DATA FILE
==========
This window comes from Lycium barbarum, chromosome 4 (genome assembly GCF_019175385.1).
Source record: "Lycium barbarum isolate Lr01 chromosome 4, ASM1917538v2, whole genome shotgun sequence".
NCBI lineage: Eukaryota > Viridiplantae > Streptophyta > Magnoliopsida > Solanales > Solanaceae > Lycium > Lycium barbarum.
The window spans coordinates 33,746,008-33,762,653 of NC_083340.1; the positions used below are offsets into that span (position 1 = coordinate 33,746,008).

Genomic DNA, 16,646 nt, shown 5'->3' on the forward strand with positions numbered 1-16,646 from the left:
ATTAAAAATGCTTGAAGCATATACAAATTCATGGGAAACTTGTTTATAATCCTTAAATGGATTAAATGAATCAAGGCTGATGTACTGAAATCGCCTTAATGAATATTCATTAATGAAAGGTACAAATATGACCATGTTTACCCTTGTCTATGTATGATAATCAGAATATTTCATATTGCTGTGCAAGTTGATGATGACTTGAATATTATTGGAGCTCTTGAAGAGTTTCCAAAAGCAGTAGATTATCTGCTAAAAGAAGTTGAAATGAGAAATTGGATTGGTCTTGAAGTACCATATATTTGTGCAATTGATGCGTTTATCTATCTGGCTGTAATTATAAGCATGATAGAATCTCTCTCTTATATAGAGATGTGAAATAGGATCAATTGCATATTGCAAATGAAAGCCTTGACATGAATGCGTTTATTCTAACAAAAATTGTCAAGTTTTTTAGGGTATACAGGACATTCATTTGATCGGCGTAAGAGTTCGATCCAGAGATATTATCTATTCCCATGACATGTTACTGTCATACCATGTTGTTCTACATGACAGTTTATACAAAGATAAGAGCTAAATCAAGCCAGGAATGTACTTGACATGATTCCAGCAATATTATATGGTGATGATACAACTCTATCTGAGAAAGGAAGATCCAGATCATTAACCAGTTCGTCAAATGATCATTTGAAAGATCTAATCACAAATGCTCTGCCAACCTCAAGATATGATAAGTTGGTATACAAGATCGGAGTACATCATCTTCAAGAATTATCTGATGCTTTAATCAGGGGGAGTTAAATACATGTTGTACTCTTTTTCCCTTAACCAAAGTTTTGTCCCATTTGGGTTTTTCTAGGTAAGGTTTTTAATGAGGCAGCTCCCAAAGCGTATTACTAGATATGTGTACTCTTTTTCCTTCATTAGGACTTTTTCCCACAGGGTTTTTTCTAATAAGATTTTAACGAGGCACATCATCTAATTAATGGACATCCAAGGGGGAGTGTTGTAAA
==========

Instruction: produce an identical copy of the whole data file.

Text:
This window comes from Lycium barbarum, chromosome 4 (genome assembly GCF_019175385.1).
Source record: "Lycium barbarum isolate Lr01 chromosome 4, ASM1917538v2, whole genome shotgun sequence".
NCBI lineage: Eukaryota > Viridiplantae > Streptophyta > Magnoliopsida > Solanales > Solanaceae > Lycium > Lycium barbarum.
The window spans coordinates 33,746,008-33,762,653 of NC_083340.1; the positions used below are offsets into that span (position 1 = coordinate 33,746,008).

Genomic DNA, 16,646 nt, shown 5'->3' on the forward strand with positions numbered 1-16,646 from the left:
ATTAAAAATGCTTGAAGCATATACAAATTCATGGGAAACTTGTTTATAATCCTTAAATGGATTAAATGAATCAAGGCTGATGTACTGAAATCGCCTTAATGAATATTCATTAATGAAAGGTACAAATATGACCATGTTTACCCTTGTCTATGTATGATAATCAGAATATTTCATATTGCTGTGCAAGTTGATGATGACTTGAATATTATTGGAGCTCTTGAAGAGTTTCCAAAAGCAGTAGATTATCTGCTAAAAGAAGTTGAAATGAGAAATTGGATTGGTCTTGAAGTACCATATATTTGTGCAATTGATGCGTTTATCTATCTGGCTGTAATTATAAGCATGATAGAATCTCTCTCTTATATAGAGATGTGAAATAGGATCAATTGCATATTGCAAATGAAAGCCTTGACATGAATGCGTTTATTCTAACAAAAATTGTCAAGTTTTTTAGGGTATACAGGACATTCATTTGATCGGCGTAAGAGTTCGATCCAGAGATATTATCTATTCCCATGACATGTTACTGTCATACCATGTTGTTCTACATGACAGTTTATACAAAGATAAGAGCTAAATCAAGCCAGGAATGTACTTGACATGATTCCAGCAATATTATATGGTGATGATACAACTCTATCTGAGAAAGGAAGATCCAGATCATTAACCAGTTCGTCAAATGATCATTTGAAAGATCTAATCACAAATGCTCTGCCAACCTCAAGATATGATAAGTTGGTATACAAGATCGGAGTACATCATCTTCAAGAATTATCTGATGCTTTAATCAGGGGGAGTTAAATACATGTTGTACTCTTTTTCCCTTAACCAAAGTTTTGTCCCATTTGGGTTTTTCTAGGTAAGGTTTTTAATGAGGCAGCTCCCAAAGCGTATTACTAGATATGTGTACTCTTTTTCCTTCATTAGGACTTTTTCCCACAGGGTTTTTTCTAATAAGATTTTAACGAGGCACATCATCTAATTAATGGACATCCAAGGGGGAGTGTTGTAAA